I definitely know the caveats that come with the NFS filesystem and they prohibit real time data access and forfeit many critical functionalities eg. file watching (and for good reason too, you can’t blame it given the fact that its over network).

So let’s confirm some points that may promote best performance:

  • Use local partitioned ZFS pools (preferably NVMe SSD’s) to run LXC container images from
  • Use NFS for snapshot storage, which can be transferred to the hosts filesystem to run there
  • Use NFS to store the LXC container app data by mounting in that container

The only part that I would like clarification on is the NFS allocation for container application usage.
One way is to just normally mount them via NFS within the container (some trouble with that lately from apparmor), but perhaps this is something that can be improved. Are just normal mounts ok using the traditional way, or is there a more optimal way to attach LXC optimized storage over the network?

If you’re starting from a clean state so don’t need to attach a bunch of pre-existing paths from NFS and you have your NFS mounted at /mnt/nfs on the host, I’d do something like:

  • lxc storage create nfs dir source=/mnt/nfs/lxd

This will show as a new storage pool that can then create volumes with:

  • lxc storage volume create nfs foo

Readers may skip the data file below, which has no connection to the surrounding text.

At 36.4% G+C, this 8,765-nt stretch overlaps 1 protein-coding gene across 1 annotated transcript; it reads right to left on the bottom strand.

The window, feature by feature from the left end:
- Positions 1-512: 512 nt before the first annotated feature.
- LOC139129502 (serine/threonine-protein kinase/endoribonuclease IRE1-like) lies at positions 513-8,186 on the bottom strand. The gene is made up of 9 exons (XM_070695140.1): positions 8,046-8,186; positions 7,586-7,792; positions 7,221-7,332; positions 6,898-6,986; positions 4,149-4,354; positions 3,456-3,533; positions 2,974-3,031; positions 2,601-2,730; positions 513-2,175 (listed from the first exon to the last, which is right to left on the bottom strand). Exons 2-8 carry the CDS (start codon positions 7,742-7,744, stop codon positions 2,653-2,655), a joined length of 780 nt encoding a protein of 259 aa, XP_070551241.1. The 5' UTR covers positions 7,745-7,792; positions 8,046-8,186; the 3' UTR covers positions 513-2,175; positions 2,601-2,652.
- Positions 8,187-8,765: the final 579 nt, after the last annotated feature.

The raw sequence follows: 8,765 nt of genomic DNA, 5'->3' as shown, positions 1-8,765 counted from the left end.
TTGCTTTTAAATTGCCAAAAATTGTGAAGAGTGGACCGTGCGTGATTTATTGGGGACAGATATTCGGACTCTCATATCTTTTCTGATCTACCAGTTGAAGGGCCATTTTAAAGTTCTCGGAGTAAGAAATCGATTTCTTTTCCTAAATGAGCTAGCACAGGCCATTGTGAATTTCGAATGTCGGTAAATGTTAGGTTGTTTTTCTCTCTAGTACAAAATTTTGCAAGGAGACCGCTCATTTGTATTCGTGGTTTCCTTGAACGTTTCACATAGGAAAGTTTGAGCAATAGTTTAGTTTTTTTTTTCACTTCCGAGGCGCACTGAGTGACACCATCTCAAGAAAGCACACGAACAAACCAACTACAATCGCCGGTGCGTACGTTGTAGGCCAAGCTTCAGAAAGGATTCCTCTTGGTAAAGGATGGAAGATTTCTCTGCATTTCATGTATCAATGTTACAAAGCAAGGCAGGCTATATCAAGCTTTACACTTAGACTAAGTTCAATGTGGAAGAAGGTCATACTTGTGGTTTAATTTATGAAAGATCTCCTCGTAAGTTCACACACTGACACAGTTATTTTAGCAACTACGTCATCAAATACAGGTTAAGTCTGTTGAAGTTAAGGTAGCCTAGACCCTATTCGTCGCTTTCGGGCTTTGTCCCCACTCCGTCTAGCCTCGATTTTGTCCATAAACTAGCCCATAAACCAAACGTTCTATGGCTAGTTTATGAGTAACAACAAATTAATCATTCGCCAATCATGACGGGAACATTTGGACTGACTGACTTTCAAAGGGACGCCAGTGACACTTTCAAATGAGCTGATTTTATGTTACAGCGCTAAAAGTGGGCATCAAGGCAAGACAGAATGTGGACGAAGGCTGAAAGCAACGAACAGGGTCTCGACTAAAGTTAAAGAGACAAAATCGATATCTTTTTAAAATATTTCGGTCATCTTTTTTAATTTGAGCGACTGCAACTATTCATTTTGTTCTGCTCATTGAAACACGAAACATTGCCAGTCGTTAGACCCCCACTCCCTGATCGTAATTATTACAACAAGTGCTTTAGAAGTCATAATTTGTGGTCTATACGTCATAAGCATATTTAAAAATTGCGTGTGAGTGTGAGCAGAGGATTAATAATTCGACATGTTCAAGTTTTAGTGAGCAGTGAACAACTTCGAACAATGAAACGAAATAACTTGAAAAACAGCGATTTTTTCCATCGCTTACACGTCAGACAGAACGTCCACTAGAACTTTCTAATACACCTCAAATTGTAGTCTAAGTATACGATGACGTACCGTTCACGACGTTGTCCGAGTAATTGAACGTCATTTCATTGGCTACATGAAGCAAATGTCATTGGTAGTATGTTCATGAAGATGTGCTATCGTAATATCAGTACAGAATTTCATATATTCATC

At which point they can be attached to an instance with:

  • lxc config device add c1 foo disk pool=nfs source=foo path=/mnt/foo

That way you can create as many volumes as you want through LXD and attach them.

If you have pre-existing directories in NFS that you need to attach to instances, then using a disk device with source=/mnt/nfs/… is likely the way to go. Mounting NFS from every instance is tricky to do, not to mention would cause needless connections. Having the host maintain a single connection is probably the way to go.

You made a very interesting point in regards to the multiple NFS paths on the separate containers as opposed to the single connection on the main host. I completely overlooked the fact that having multiple paths on NFS would equal more connections. Is this really the case even if all of them are connecting to the same destination NFS server? I assumed the NFS kernel would realize this and handle/optimize this internally, but having shed some light on this, I will definitely take that into consideration.

So to be clear, you are suggesting to mount a single general NFS path to the main system, which will then act as a storage source for LXD, using the “dir” type, not “zfs” or any other sophisticated filesystems. You will then use LXC to create “volumes” on this storage source which will act as the isolated partitions for container use. This ultimately resolves the performance issues by having a single NFS connection and security/isolation issues for allowing containers to access their designated storage areas for use.

I did not want to come here and waste everyone’s time asking for performance advice of general system admin type setups, but rather learn to take advantage of any LXC offerings that have native/optimized solutions that can aide in this. Excellent advice Stéphane, Canonical made a great choice selecting you as their master maintainer, all the contributions you are providing are definitely noticed.